Perceived HIV stigma among children in a high HIV-prevalence area in central China: beyond the parental HIV-related illness and death.
ABSTRACT (1) Examine the psychometric properties of two parallel measures of HIV-related stigma (i.e., perceived public stigma and children's personal stigma against people living with HIV/AIDS [PLWHA]) among children affected by HIV/AIDS. (2) Examine whether expressions of stigma measures differ by child's sex, developmental stage, family socioeconomic status (SES), or orphanhood status (i.e., AIDS orphans, vulnerable children, and comparison children). (3) Examine the association between HIV-related stigma and children's psychosocial adjustments among these children.
Cross-sectional data were collected from 755 AIDS orphans (children who had lost one or both their parents to AIDS), 466 vulnerable children who lived with HIV infected parents, and 404 comparison children who did not experience HIV-related illness and death in their families. The measures included perceived public stigma, personal stigma, depressive symptoms, loneliness, self-esteem, future expectations, hopefulness about the future, and perceived control over the future.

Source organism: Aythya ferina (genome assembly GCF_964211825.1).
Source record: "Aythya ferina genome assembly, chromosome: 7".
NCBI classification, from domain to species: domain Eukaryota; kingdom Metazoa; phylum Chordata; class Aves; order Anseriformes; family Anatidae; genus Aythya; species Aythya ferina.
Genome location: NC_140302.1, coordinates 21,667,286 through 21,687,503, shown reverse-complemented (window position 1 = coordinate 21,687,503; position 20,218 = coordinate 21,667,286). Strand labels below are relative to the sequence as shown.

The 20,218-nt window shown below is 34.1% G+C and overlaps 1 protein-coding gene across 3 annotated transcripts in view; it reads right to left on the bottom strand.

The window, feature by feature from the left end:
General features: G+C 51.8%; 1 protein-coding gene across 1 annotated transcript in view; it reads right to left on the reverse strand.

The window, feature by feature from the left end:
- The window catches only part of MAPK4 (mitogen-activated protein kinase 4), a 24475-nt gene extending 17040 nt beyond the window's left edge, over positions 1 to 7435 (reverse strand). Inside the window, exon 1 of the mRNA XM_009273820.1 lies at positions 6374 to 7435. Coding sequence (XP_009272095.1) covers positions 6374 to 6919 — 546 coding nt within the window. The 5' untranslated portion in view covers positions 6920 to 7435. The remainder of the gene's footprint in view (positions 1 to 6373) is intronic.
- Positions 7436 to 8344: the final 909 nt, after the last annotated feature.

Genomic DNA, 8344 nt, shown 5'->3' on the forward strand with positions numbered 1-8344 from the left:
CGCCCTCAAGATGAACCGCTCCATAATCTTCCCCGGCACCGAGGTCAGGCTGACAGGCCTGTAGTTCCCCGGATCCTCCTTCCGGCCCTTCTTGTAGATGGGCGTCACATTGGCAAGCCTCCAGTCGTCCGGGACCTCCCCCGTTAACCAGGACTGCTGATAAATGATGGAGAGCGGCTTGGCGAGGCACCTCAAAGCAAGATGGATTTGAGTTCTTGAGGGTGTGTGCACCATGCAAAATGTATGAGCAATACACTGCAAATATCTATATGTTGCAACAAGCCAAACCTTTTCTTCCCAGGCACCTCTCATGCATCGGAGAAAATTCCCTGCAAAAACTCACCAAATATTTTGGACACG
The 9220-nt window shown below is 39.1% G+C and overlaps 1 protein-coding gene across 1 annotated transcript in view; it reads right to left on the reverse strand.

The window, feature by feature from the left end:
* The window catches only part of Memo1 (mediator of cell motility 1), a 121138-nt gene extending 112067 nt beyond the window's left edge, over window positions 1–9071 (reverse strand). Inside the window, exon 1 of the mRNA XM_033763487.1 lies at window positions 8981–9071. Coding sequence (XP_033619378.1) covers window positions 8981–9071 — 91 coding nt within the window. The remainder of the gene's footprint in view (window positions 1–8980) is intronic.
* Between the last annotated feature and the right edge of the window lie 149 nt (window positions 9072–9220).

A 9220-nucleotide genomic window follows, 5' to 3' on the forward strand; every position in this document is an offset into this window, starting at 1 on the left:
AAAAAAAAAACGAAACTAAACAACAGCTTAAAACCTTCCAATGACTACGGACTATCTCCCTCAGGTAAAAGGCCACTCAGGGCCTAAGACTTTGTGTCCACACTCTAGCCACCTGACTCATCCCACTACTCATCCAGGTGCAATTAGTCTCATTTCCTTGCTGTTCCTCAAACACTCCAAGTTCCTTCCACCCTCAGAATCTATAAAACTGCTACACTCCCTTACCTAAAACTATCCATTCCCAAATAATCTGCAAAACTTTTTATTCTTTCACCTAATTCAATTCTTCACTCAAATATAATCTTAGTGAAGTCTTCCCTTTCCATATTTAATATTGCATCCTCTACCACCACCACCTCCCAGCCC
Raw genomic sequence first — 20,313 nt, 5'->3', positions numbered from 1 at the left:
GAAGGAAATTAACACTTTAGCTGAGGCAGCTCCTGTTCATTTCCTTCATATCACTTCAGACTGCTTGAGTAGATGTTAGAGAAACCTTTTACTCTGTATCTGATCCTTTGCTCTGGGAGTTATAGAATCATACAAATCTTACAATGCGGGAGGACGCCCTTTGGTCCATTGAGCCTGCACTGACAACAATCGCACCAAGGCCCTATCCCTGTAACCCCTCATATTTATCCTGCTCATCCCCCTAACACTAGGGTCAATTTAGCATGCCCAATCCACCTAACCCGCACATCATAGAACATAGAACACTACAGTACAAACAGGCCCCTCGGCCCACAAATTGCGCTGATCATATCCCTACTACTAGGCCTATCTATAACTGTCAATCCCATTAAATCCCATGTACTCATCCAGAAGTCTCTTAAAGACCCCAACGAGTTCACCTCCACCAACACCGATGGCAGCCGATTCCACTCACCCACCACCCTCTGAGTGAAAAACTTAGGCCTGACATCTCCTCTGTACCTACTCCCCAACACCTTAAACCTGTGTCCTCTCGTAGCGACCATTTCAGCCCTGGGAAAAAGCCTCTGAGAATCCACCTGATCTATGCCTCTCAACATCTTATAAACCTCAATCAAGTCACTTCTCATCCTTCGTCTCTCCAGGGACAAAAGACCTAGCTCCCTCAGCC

Both stigma scales were positively associated with psychopathological symptoms (e.g., depression, loneliness) and negatively associated with psychosocial well-being (e.g., self-esteem, positive future expectation, hopefulness about future, and perceived control over the future). Both stigma measures contribute to children's psychosocial problems independent of their orphanhood status and other key demographic factors.
Community-wide stigma reduction and psychological support should be part of the care efforts for children affected by AIDS. Stigma reduction efforts should not only target the stigma against PLWHA but also possible stigma against the entire community (e.g., villages) with a high prevalence of HIV/AIDS. The stigma reduction efforts also needs to be appropriate for children's age, gender, family SES, and AIDS experience in the family. Future research should explore individual and contextual factors such as social support, coping, and attachment in mitigating the negative effect of stigma among these children.